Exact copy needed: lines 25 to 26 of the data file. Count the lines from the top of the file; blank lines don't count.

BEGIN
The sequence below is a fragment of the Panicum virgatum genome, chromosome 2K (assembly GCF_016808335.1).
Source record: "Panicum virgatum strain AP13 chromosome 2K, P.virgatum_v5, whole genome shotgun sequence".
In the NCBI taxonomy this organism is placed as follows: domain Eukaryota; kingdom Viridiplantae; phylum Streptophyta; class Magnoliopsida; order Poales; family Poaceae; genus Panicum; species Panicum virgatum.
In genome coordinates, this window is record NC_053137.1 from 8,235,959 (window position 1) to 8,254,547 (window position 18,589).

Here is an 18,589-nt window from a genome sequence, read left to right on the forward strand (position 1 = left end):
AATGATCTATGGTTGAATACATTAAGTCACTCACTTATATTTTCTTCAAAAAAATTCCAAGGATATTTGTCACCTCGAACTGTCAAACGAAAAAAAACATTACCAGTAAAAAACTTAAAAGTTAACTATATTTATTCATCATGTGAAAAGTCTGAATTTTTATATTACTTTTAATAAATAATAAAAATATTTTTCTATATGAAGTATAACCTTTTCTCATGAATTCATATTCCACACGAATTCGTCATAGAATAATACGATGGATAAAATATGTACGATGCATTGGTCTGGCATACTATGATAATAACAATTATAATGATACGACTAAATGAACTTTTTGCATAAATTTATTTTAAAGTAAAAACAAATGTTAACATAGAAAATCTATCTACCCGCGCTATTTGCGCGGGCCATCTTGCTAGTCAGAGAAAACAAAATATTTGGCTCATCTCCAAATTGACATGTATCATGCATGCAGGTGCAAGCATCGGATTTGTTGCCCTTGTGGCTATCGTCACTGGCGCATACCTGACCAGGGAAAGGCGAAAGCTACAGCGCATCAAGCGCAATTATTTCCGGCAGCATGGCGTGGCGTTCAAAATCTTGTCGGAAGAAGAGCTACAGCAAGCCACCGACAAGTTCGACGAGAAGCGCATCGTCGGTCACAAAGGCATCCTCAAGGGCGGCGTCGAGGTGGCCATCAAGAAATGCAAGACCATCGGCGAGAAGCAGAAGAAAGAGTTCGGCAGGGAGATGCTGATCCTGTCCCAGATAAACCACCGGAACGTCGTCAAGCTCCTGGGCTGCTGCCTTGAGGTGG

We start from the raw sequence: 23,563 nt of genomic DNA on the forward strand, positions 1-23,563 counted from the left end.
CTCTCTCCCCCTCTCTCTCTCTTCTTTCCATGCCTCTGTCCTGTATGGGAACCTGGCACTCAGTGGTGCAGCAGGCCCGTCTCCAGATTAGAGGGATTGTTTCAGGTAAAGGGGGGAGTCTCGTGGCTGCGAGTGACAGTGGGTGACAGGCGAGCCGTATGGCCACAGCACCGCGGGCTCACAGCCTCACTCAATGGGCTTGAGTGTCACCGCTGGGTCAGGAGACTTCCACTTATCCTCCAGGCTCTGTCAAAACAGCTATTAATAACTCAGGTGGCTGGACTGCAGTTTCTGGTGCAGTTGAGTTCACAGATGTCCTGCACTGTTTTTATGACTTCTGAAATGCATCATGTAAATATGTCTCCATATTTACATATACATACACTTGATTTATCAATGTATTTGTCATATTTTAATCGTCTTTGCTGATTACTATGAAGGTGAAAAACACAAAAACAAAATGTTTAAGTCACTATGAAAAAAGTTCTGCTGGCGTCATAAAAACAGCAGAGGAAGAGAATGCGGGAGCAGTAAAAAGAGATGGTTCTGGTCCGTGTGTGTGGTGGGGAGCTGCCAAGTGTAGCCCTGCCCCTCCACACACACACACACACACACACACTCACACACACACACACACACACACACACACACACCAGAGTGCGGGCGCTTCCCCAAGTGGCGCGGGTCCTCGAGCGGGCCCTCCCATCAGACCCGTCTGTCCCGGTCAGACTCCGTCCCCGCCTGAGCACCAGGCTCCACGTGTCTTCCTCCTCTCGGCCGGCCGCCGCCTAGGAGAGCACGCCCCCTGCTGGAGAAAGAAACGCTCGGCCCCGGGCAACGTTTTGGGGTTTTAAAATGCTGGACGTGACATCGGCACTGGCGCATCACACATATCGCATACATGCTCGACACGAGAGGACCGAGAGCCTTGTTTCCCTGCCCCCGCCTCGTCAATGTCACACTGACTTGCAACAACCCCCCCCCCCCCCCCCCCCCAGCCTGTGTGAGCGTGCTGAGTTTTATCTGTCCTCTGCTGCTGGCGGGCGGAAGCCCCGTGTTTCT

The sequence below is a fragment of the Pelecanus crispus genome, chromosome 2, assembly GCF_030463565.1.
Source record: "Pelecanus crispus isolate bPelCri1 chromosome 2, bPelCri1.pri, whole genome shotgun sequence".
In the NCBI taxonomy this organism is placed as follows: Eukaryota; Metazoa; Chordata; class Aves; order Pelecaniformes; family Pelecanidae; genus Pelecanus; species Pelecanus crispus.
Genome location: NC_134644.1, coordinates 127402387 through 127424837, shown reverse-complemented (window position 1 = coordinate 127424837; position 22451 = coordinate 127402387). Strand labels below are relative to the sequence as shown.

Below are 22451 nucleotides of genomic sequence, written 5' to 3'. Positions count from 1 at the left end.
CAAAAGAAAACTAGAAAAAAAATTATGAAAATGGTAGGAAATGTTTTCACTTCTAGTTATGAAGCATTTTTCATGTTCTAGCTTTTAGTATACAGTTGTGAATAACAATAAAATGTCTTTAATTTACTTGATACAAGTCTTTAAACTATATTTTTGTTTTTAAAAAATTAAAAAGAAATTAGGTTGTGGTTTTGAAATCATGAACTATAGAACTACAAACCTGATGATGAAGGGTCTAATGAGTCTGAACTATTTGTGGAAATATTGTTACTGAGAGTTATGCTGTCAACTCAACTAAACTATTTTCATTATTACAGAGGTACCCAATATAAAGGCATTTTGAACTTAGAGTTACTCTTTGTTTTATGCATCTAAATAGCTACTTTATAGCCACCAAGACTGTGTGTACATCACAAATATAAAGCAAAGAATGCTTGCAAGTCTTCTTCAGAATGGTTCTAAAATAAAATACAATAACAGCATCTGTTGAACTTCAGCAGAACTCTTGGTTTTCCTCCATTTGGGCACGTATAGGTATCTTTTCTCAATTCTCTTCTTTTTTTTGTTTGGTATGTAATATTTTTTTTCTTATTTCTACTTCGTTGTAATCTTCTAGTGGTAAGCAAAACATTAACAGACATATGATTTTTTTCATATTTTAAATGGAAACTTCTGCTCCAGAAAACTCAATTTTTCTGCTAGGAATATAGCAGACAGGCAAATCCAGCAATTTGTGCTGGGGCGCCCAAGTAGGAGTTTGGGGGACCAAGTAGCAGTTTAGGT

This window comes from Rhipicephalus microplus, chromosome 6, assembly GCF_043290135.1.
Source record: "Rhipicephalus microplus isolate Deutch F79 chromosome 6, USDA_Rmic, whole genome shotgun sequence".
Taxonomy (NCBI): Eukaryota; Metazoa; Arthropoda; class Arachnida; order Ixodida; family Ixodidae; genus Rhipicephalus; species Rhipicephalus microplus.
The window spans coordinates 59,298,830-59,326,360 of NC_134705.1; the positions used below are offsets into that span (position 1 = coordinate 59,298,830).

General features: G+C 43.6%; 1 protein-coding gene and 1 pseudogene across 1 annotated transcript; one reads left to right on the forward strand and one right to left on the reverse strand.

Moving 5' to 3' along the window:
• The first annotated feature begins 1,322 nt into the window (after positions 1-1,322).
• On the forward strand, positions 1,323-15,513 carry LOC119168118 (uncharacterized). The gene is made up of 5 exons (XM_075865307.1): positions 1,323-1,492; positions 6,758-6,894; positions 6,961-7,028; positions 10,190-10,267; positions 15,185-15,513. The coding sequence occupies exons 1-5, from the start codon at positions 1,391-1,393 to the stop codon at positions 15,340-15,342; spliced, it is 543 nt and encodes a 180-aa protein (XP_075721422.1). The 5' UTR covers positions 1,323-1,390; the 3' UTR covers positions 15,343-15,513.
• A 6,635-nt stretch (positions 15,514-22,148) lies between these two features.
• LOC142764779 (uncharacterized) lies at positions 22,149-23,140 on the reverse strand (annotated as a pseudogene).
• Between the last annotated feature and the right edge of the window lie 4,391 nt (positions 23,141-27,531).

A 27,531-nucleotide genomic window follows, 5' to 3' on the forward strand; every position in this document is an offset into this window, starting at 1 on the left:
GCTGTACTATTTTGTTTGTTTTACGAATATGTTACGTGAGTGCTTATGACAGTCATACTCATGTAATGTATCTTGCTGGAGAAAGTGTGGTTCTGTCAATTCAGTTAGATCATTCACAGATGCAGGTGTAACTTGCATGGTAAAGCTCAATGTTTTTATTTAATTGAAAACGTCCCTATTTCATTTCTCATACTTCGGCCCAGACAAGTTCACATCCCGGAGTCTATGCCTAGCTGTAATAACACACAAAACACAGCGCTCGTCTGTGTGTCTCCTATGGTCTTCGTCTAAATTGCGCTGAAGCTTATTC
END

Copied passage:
• Between the last annotated feature and the right edge of the window lie 4,391 nt (positions 23,141-27,531).

A 27,531-nucleotide genomic window follows, 5' to 3' on the forward strand; every position in this document is an offset into this window, starting at 1 on the left: